But we all love food, don’t we? So you won’t mind a few pictures & recipes? Great.
I love a kitchen experiment: seeing just how hard it really is to make something. It’s like science, chemistry, the ultimate multi-tasking. And the best part of all that work is that you get to eat it.
(Usually. I’m very proud of how far I’ve come since I confused vinegar for vegetable oil in a boxed brownie mix. I was 9. And that one time I confused powdered sugar for flour in banana bread. I was not 9.)
My latest obsession is making my way through this entire book:
After introducing us to this Columbus, OH favorite, my friend Jermaine helped me try my hand at ice-cream making last summer. We made Goat Cheese & Roasted Apricot ice cream, because there are few edible things in this world that I love more than a good cheese. It was delicious, but rich. My friends thought it tasted “odd”, and I couldn’t finish the whole quart on my own.
But the craft of homemade ice cream was just too fun to call a one-time thing. So when Jermaine gave me my own copy of Jeni’s cookbook as a wedding gift, and my Uncle Pat gave me an ice cream maker, I sort of went nuts.
I made about 15 quarts of ice cream in a month.
And these are not your standard strawberry-chocolate-vanilla flavors. They are gourmet, fresh-ingredient, not-playing-around, I’ve-never-heard-of-that-before, uniquely perfect ice creams.
The favorite flavors so far are tied between Kona Stout (yeah! coffee-beer ice cream!), The Darkest Chocolate in the World, the four batches of Watermelon Lemonade Sorbet I made on the 4th of July, and my most recent victory over fear: Salty Caramel.
I’d love to have detailed pictures of the Salty Caramel creation process, but I don’t. Here’s why: I never knew before that caramel is just a lot of sugar that has been brutally (but carefully) burned. And when you start to add cream to all that burning sugar, it becomes a scary, boiling lava monster of doom that spits and hisses and I spent most of the time yelling and stirring and finding out the hard way that my favorite heat proof spatula is definitely not heat proof at all.
But I made it through, and the final product is in the freezer, and everybody is ok.
The flavor pictured here was definitely not a favorite in taste, but it’s my favorite in looks:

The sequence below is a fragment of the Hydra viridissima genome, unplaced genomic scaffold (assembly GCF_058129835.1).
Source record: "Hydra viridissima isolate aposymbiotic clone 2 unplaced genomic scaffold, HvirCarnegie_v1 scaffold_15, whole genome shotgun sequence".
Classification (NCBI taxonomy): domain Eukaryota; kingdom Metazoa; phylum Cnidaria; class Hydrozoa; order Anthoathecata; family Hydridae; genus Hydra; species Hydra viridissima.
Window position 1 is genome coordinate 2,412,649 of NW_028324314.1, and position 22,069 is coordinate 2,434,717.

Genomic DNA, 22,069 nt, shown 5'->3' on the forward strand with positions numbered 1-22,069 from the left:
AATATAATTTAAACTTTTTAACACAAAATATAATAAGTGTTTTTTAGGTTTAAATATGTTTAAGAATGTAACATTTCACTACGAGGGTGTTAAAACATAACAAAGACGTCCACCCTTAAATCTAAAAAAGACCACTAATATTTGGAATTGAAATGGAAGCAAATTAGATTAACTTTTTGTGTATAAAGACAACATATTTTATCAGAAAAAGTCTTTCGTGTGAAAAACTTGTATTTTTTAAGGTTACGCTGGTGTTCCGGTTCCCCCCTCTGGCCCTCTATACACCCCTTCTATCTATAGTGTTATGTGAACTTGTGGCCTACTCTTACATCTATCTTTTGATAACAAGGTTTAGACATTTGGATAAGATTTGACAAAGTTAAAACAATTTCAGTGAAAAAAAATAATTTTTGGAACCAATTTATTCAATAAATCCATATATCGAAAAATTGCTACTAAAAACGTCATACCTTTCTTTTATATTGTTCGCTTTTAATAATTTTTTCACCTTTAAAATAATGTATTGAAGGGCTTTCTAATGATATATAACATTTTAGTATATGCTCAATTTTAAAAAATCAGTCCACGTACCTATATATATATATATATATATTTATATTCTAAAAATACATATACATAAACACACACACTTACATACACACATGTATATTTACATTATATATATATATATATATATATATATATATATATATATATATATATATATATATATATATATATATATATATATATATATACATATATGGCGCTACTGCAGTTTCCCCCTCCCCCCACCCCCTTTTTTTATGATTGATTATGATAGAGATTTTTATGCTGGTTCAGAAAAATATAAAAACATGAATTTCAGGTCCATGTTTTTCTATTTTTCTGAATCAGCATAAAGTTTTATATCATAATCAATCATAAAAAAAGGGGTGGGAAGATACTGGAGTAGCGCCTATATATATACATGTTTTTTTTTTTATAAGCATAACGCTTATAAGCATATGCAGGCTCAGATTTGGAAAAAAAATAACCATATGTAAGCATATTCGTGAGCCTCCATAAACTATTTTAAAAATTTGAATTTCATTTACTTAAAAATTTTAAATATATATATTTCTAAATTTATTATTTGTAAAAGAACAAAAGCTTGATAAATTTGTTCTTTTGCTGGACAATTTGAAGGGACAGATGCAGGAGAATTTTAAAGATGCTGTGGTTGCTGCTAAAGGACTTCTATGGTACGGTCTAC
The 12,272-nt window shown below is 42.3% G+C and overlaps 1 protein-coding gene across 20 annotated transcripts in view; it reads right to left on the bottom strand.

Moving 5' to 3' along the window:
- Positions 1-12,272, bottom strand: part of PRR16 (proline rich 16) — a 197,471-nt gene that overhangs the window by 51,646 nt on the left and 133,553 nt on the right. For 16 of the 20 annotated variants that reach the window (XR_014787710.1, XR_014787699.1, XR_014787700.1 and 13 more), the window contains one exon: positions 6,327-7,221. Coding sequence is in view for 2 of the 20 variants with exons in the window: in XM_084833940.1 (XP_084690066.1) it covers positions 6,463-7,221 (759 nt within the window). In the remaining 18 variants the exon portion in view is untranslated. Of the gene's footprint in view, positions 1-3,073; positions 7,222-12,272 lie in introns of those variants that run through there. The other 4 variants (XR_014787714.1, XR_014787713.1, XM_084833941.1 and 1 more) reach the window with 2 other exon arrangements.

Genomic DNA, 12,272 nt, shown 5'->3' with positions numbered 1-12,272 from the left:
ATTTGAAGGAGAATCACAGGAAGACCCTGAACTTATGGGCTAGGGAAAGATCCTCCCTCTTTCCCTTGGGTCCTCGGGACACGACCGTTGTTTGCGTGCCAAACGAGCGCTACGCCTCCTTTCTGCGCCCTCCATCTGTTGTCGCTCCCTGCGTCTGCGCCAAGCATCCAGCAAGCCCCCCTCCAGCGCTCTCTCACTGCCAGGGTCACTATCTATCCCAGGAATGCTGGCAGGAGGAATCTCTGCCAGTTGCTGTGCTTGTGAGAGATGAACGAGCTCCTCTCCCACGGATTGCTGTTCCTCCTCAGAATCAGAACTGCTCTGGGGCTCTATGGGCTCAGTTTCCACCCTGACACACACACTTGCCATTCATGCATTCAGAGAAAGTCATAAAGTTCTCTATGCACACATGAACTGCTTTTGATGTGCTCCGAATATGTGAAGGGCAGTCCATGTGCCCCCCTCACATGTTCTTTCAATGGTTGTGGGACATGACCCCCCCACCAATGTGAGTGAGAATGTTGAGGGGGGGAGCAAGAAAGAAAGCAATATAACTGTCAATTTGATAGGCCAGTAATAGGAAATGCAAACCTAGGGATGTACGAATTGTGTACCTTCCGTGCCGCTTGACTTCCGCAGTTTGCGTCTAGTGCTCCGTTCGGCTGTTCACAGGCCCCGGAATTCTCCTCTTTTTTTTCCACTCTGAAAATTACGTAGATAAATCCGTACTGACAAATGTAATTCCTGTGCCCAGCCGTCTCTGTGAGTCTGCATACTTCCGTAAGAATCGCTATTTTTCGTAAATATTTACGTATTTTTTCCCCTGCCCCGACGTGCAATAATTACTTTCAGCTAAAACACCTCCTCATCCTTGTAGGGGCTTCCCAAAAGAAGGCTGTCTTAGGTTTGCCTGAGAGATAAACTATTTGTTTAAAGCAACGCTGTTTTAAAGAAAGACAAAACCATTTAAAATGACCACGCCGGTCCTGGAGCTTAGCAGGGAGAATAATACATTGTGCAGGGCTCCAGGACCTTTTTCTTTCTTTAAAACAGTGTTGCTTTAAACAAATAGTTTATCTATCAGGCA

Jeni calls the color of beets “glamorous,” and I totally agree. They look deep and dramatic, while tasting earthy and comforting. But mostly drama. Seriously, look at these!
This recipe also involves boiling milk and cream with lots of orange zest. It made my kitchen smell like a Dreamsicle.
In case you are wondering about the nutrition value of all this ice cream making, I hate to disappoint you. It’s full of processed sugar, full-fat dairy, and that evil corn syrup we’ve been warned about. Not exactly food-purist friendly. But for the record, those beets were local and organic.
Now look what happens when the pureed beets get thrown into some smooth Mascarpone cheese and all that orangey cream.
That is a magenta vegetable. So much fun. (Mom’s matching kitchen towels didn’t hurt. They also didn’t stain.)
Once it has all cooled, it goes into the spinner. Of course, that dramatic beet-cream color does not stay in one place. My whole kitchen looked like I’d let loose a finger-paint-happy toddler. It was a delightful mess.
The best thing about this ice cream that tasted like vegetables is that I got to eat most of it. I made it for my family the last time we went to Wichita before moving. With a little extra orange juice squeezed on top, this ice cream’s perfect sweetness combined with the earthy beet flavor that will always remind me of my Ukrainian host mom, Anya. It was summery and nostalgic and I loved it.
But aside from my foodie dad, who will try anything and loves delving into French haute-cuisine when he as the time, the rest of my family just thought it “didn’t really taste like food.” (Thanks Mom.)
For their sake, I also made Cocoa Cabernet ice cream, which is just the Darkest Chocolate recipe with dry, red wine instead of black coffee. Yes: chocolate-red wine ice cream. I told you this recipe book was not playing around.
If this homemade ice cream endeavor interested you, take a look at Jeni’s blog or grab a copy of the recipe book. And if you’re lucky enough to live in Columbus, Nashville, Atlanta, or Chicago, you can find a scoop shop! Go do that!